But I soon saw encouraging results. I’ve discovered that if you study nature a bit and work with her, she’ll co-operate with you. It wasn’t long before drift-

Who is it?

He left home to become top moneymaker in a neighbor's game. Turn to page 66 to see who this boy grew up to be.

wood and sand began to pile up behind the tanks. The driftwood would be continually coming and going, but there was always some there forming a protective wave break.

At about this time I was fortunate in acquiring some twenty-eight-foot reinforced war-surplus barges, which 1 believe were used in wartime for bridge pontoons. I began to manufacture my own concrete blocks to sink the barges with when I got them into position opposite my shore line. When everything was ready I went along the beach and up the cliff to dig the barges out of the bank where they had become embedded, rolled them down to the beach on domestic hot-water boilers, launched them and poled them over the water to my place.

I was beginning to get some weight down at the bottom of my cliff and felt that I was making real progress. Then I ran into other problems, more complicated than the erosion. I had been watching the base of my neighbor’s cliff start to go. On these cliffs, what looks alright from the top looks altogether different from the bottom, or from a side angle. I could see the cliffs changing next to me. But it was not my property. In many cases in this area, such as ours, the property line doesn’t run at right angles to the shore line, yet the line of erosion comes in at almost a right angle, thus traversing one, two or three property lines. In other words, looking down from the top, the property on the beach and part way up the cliff could be your neighbor’s. To protect forty-five feet of my property at the top, I had to work on three hundred feet at the bottom.

In fairness to those who aren’t engaged in this work, especially women, who don’t understand the mechanics of erosion, there’s something to be said for their point of view. All that inexperienced onlookers could see was a madman digging like fury at the base of their cliff, as if the cliff wasn't caving in fast enough for him. Whenever there was a cave-in, the obvious thing to say was that Mr. Palmer had been down there just half an hour previously, digging.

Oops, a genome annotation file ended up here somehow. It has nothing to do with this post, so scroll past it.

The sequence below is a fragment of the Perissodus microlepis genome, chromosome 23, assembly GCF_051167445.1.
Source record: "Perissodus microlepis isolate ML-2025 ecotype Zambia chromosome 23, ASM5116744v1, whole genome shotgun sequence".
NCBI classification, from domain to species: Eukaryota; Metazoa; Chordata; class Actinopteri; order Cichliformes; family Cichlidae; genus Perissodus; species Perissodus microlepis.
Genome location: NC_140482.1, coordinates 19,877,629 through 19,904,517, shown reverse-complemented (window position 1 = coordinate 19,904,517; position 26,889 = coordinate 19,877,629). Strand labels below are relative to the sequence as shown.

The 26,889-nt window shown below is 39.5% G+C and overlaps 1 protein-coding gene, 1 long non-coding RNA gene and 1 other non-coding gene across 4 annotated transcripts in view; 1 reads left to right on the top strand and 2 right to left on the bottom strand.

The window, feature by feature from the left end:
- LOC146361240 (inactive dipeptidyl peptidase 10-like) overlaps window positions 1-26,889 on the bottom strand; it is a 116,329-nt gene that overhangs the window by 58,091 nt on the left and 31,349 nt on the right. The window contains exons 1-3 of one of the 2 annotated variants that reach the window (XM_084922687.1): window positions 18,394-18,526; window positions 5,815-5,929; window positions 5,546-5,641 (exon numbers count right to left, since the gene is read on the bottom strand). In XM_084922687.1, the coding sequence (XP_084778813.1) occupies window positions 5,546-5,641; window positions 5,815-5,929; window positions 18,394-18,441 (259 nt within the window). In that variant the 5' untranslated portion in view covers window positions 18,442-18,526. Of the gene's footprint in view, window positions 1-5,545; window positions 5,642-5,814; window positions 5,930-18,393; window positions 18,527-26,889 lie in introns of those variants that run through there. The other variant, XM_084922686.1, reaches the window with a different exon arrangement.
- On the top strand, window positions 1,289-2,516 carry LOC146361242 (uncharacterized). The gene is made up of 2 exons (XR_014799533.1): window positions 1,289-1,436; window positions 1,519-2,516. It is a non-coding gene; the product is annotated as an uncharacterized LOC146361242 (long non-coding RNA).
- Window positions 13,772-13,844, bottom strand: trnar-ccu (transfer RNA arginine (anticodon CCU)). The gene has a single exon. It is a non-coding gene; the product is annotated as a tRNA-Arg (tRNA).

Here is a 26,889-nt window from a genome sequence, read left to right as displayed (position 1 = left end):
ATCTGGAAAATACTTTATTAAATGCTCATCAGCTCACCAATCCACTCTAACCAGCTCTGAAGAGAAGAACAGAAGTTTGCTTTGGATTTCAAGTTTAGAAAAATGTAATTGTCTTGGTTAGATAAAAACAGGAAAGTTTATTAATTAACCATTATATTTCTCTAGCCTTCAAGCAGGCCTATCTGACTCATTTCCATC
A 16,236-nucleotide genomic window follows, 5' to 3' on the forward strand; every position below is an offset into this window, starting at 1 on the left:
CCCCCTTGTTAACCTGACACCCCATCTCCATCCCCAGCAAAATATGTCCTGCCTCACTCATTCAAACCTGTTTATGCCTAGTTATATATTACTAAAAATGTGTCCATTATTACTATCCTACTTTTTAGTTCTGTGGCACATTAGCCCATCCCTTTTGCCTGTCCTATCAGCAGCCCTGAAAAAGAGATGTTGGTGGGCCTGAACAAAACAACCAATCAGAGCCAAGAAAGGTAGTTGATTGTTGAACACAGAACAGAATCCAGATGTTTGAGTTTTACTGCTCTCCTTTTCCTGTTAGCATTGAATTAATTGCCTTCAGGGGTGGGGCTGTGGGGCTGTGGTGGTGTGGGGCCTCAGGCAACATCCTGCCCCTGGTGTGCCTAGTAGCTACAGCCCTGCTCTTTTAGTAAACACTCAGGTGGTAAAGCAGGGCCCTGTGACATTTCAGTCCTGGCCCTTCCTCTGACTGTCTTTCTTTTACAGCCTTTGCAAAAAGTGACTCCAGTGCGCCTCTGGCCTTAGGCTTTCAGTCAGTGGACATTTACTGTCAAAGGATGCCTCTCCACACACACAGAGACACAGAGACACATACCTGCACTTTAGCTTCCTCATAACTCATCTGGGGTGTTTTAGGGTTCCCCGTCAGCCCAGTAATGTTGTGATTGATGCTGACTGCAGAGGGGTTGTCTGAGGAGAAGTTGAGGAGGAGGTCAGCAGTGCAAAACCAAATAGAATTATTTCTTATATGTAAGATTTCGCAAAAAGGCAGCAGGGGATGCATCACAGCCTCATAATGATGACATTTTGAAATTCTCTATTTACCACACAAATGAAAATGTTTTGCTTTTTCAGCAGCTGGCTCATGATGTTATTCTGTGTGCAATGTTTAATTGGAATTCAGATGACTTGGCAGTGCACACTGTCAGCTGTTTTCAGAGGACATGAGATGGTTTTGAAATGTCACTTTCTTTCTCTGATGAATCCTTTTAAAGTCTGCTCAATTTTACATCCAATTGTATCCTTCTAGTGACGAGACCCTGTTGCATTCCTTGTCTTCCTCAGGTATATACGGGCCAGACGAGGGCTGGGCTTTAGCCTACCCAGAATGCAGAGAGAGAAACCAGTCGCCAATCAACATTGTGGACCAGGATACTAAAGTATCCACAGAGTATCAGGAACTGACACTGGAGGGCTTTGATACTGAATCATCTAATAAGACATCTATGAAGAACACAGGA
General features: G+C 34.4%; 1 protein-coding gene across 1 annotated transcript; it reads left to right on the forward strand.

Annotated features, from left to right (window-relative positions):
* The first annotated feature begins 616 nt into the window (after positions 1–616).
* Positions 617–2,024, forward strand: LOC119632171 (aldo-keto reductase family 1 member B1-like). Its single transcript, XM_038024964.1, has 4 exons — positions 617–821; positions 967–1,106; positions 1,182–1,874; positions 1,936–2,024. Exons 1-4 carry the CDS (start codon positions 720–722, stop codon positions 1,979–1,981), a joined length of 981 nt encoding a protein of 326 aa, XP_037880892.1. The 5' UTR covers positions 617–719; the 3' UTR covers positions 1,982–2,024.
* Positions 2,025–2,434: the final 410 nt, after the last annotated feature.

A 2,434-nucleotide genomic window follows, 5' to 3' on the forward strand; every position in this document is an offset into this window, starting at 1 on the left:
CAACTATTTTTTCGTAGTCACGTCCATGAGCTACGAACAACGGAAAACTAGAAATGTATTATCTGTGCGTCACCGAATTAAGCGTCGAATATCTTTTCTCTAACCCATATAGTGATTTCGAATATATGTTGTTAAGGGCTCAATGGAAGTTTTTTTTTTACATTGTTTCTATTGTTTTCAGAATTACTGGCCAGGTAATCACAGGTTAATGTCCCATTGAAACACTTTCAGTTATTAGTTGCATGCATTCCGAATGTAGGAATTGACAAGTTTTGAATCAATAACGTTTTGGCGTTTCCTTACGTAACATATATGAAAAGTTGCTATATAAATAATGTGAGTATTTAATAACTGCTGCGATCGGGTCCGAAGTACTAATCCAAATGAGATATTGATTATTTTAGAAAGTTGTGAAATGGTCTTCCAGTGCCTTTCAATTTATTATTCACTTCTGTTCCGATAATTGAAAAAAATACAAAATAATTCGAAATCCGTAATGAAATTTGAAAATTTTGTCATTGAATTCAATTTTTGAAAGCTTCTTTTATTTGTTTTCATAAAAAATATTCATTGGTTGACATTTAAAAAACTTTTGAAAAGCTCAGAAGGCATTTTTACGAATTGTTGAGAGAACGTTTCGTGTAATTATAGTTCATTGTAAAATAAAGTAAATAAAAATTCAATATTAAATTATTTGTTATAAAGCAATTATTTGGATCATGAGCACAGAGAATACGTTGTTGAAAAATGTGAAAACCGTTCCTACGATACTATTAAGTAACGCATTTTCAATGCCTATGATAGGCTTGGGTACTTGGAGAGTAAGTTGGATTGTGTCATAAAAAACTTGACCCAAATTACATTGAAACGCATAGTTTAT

I could understand it, but it was rather embarrassing to find myself in danger of being booted off by the police, and to lose valuable time in explanations. 1 explained until my face was the color of the boulder clay, that if somebody didn’t do something down there, there was going to be more serious erosion.

When it started to go from the top and to the east of us it did a spectacular job. By 1951 it was alarmingly noticeable, and in the following years, a great chunk dropped off the top, forming a vast concave bight, the western edge of which came up almost flush with my eastern foundationIt was particularly trying to me because I knew from experience that it could at least be slowed down and probably stopped, as had been proven in the case of my Dad’s original home.

Twenty-three agents, no sale

My place had cost me $11,500 by the time 1 put the oil furnace in. Now, instead of going up a thousand dollars a year, which other properties of comparable value were doing, it was going down a thousand dollars a year because of the appearance of the cliff around it. I felt I couldn’t sell the place under false pretenses, although I have seen some taken in, and they themselves having no qualms about doing the same thing to someone else. If we left the house and built at the back of the lot we could face the same problem at some future date. Anyway, we had put everything we owned into the house. If we let it go, we would have no money to do anything, let alone build another house.

To help with finances, I rented a room on the lower level. Then, in 1955, I decided to put the house in the hands of a real-estate man for three months on an honor basis. He was to tell prospects the exact situation about the cliff, and what could be done. He was very interested in it as an unusual property, so much so that twenty-two other agents came down to see it; but they felt that too much of their time would be lost trying to sell it or explain it. And down in

“The sandslip buried me to my mouth. 3 couldn’t turn. I couldn’t yell. I could scarcely breathe”

our hearts Mollie and 1 were glad that no offers came through. Right from the time we listed it, we were half hoping we wouldn't sell it. I felt now I’d bought the place 1 should make the best of it. It had become part of my life, and by now our twin daughters were learning to love it too.

But I couldn't do very much until my neighbors relented. I don’t know' whether my persistence had anything to do with it. but finally they gave permission to work on the cliff. 1 got busy like a bunny. The edge was now almost up to the side foundation of my house. I began to terrace the face of the cliff with thirtyfive rows of timbers. I built two retaining walls close to my foundation to give more substantial protection to the eastern side of the house.